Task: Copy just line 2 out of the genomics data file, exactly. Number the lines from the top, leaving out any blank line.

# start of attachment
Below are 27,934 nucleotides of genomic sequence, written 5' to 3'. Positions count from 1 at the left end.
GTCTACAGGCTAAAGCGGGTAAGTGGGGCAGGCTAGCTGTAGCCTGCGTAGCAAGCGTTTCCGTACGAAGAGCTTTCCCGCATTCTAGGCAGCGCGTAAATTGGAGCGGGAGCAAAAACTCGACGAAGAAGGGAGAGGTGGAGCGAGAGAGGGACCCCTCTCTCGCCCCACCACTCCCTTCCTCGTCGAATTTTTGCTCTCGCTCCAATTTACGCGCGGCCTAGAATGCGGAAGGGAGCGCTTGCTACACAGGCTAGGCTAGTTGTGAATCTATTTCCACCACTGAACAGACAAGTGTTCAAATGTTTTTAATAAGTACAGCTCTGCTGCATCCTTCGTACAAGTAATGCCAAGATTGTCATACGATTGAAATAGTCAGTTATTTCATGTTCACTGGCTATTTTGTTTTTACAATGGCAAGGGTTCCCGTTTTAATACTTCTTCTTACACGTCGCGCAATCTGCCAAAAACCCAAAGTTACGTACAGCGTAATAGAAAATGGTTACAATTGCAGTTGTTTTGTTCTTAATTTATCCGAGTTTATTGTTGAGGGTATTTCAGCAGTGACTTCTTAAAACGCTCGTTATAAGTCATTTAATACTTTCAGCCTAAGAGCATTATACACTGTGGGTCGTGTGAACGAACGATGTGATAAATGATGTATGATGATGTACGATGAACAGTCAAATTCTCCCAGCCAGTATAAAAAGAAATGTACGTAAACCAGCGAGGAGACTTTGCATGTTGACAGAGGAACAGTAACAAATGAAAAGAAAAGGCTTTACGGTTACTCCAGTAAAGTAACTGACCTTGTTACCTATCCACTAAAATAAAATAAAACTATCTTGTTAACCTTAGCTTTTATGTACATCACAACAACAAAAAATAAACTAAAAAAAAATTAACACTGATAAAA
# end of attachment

GTCTACAGGCTAAAGCGGGTAAGTGGGGCAGGCTAGCTGTAGCCTGCGTAGCAAGCGTTTCCGTACGAAGAGCTTTCCCGCATTCTAGGCAGCGCGTAAATTGGAGCGGGAGCAAAAACTCGACGAAGAAGGGAGAGGTGGAGCGAGAGAGGGACCCCTCTCTCGCCCCACCACTCCCTTCCTCGTCGAATTTTTGCTCTCGCTCCAATTTACGCGCGGCCTAGAATGCGGAAGGGAGCGCTTGCTACACAGGCTAGGCTAGTTGTGAATCTATTTCCACCACTGAACAGACAAGTGTTCAAATGTTTTTAATAAGTACAGCTCTGCTGCATCCTTCGTACAAGTAATGCCAAGATTGTCATACGATTGAAATAGTCAGTTATTTCATGTTCACTGGCTATTTTGTTTTTACAATGGCAAGGGTTCCCGTTTTAATACTTCTTCTTACACGTCGCGCAATCTGCCAAAAACCCAAAGTTACGTACAGCGTAATAGAAAATGGTTACAATTGCAGTTGTTTTGTTCTTAATTTATCCGAGTTTATTGTTGAGGGTATTTCAGCAGTGACTTCTTAAAACGCTCGTTATAAGTCATTTAATACTTTCAGCCTAAGAGCATTATACACTGTGGGTCGTGTGAACGAACGATGTGATAAATGATGTATGATGATGTACGATGAACAGTCAAATTCTCCCAGCCAGTATAAAAAGAAATGTACGTAAACCAGCGAGGAGACTTTGCATGTTGACAGAGGAACAGTAACAAATGAAAAGAAAAGGCTTTACGGTTACTCCAGTAAAGTAACTGACCTTGTTACCTATCCACTAAAATAAAATAAAACTATCTTGTTAACCTTAGCTTTTATGTACATCACAACAACAAAAAATAAACTAAAAAAAAATTAACACTGATAAAA